A plaque for Jack

  • by Staff Writer
  • Tuesday, 23rd November 2021

A blue plaque has been erected in honour of Canning Town-born Jack Leslie.

Leslie, who was born in east London 120 years ago would have been the first black player to represent his country after being chosen to play in 1925 - until he was dropped by selectors because of his skin colour.

The former Plymouth Argyle striker, whose career spanned more than 400 first team games was in line to feature in a home international against Ireland before being mysteriously dropped days ahead of the fixture despite having been included on the team sheet by the press.

Last year The Jack Leslie Campaign was created with view to raise £100,000 in order to build a permanent statue in honour of the Eastender; the target was reached shortly after the campaign commenced after more than 2,000 donations were received.

And earlier this week, a plaque in his honour was unveiled by Leslie’s granddaughters Lesley, Lyn and Jillian, who were joined at the ceremony by great-grandson Michael and great-great nephew George.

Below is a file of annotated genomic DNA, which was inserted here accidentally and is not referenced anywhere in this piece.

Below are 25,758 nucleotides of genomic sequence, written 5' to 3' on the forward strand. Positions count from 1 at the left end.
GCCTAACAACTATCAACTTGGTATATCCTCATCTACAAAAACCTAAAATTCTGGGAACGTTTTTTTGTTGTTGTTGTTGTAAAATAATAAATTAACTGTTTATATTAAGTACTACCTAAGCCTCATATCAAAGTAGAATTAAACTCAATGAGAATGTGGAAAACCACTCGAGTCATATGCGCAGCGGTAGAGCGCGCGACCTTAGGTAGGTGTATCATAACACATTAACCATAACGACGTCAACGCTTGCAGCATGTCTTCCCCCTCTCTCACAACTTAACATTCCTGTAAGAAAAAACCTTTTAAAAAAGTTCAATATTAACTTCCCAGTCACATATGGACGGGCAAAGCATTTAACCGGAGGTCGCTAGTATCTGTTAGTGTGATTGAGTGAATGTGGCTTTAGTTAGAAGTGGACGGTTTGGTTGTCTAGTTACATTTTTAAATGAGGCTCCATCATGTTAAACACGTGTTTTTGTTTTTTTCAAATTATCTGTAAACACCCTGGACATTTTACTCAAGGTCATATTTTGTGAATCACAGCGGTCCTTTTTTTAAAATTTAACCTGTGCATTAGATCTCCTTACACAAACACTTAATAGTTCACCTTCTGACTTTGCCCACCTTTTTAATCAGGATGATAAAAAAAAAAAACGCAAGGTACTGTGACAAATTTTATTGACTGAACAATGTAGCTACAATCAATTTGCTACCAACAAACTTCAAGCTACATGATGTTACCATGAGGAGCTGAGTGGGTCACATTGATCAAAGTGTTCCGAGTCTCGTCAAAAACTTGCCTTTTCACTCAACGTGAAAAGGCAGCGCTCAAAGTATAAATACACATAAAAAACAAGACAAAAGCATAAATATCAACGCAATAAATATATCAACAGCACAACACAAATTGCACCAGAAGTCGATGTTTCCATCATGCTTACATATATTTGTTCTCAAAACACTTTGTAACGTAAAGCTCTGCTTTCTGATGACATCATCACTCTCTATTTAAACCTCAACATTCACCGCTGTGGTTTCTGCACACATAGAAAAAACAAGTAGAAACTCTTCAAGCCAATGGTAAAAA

“Speaking on behalf of our family, I would like to thank Newham Council for allowing us to erect this plaque,” said Lesley.

“This is where Grandad lived and where he signed his contract to sign for Plymouth Argyle. Coincidentally, it was on 19 November 1921, exactly 100 years ago, that he made his debut for Plymouth, which makes this date even more special.

“Our heartfelt thanks go to Neandra, Matt and Greg, as without them Jack’s story would never have been told.

“The Campaign has raised over £130,000 for a statue to be placed outside Home Park and to educate children to help make them more aware of equality and diversity and the injustice that can happen because of racism.

"Our Grandad would have been delighted to have his name associated with such a brilliant cause.

“Grandad was immensely proud of his East End roots and in 1938 he, his wife Win and daughter Evelyn moved to Wakefield Street in East Ham, our family home where us three girls grew up. It was a happy, loving home.

“Grandad worked in the docks as a boilermaker and, as a left-handed riveter he was in great demand, until his retirement. However, he soon got bored and was longing for something to do.

“His daughter suggested he contact West Ham United about a part-time job. Ron Greenwood had heard of Jack Leslie and gave him the responsibility of looking after the football boots. Grandad took the job very seriously and I doubt there was a club anywhere whose players had better cared for boots!

“He loved his time at West Ham, was there for about 15 years and only moved away when his daughter moved to Kent and Grandad and Nan went with them.”

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